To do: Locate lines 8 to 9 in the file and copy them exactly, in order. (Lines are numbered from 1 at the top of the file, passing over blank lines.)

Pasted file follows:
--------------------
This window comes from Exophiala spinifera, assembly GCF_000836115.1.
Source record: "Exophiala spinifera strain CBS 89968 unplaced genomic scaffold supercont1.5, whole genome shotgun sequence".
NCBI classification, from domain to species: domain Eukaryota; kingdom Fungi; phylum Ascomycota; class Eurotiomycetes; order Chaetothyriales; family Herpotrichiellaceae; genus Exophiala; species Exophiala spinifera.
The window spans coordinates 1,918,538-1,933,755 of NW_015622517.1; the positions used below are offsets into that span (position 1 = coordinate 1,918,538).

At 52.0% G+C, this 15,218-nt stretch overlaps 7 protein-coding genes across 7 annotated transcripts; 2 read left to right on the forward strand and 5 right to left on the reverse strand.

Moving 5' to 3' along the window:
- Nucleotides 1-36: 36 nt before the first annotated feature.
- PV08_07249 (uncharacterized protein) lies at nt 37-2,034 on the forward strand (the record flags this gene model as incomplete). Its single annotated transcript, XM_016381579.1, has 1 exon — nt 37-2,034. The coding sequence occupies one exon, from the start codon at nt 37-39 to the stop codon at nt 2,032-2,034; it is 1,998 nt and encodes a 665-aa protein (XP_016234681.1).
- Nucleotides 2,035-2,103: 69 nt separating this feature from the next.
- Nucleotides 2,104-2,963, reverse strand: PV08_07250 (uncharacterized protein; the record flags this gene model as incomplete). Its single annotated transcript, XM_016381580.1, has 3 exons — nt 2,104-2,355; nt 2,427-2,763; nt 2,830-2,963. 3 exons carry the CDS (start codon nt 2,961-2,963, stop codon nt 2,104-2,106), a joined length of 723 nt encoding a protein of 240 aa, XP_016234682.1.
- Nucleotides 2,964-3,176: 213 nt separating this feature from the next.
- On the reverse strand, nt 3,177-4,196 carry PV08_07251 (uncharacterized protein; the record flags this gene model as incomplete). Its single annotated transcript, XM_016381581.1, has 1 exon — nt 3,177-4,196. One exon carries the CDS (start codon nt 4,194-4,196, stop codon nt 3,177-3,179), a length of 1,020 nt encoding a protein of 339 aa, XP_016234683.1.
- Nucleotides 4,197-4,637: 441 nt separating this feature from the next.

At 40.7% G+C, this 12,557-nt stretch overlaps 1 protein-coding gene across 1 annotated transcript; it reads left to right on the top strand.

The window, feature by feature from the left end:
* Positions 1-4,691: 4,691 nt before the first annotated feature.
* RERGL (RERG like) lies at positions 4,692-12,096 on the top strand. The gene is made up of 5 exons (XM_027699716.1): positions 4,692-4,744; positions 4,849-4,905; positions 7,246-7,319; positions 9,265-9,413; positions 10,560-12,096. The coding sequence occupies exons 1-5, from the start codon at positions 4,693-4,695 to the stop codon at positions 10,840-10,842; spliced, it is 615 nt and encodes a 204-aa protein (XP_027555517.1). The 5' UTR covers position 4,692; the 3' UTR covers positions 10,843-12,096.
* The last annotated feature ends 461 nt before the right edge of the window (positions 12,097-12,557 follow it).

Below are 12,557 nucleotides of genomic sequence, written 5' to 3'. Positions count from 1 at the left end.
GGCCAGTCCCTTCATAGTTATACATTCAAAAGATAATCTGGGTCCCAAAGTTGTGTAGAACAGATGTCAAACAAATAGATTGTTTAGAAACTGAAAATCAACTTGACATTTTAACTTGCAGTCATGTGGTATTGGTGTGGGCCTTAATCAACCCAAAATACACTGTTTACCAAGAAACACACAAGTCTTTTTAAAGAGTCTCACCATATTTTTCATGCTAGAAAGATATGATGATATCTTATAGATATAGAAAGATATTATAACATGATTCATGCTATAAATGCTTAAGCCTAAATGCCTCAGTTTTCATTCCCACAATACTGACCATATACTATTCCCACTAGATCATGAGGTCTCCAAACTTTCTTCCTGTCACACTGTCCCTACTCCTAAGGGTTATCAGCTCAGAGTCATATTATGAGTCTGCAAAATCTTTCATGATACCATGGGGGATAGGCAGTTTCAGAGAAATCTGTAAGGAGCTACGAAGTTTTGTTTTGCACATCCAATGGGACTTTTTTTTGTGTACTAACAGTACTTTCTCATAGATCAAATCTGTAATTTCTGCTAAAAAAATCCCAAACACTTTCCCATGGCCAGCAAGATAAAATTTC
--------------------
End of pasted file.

- PV08_07249 (uncharacterized protein) lies at nt 37-2,034 on the forward strand (the record flags this gene model as incomplete). Its single annotated transcript, XM_016381579.1, has 1 exon — nt 37-2,034. The coding sequence occupies one exon, from the start codon at nt 37-39 to the stop codon at nt 2,032-2,034; it is 1,998 nt and encodes a 665-aa protein (XP_016234681.1).
- Nucleotides 2,035-2,103: 69 nt separating this feature from the next.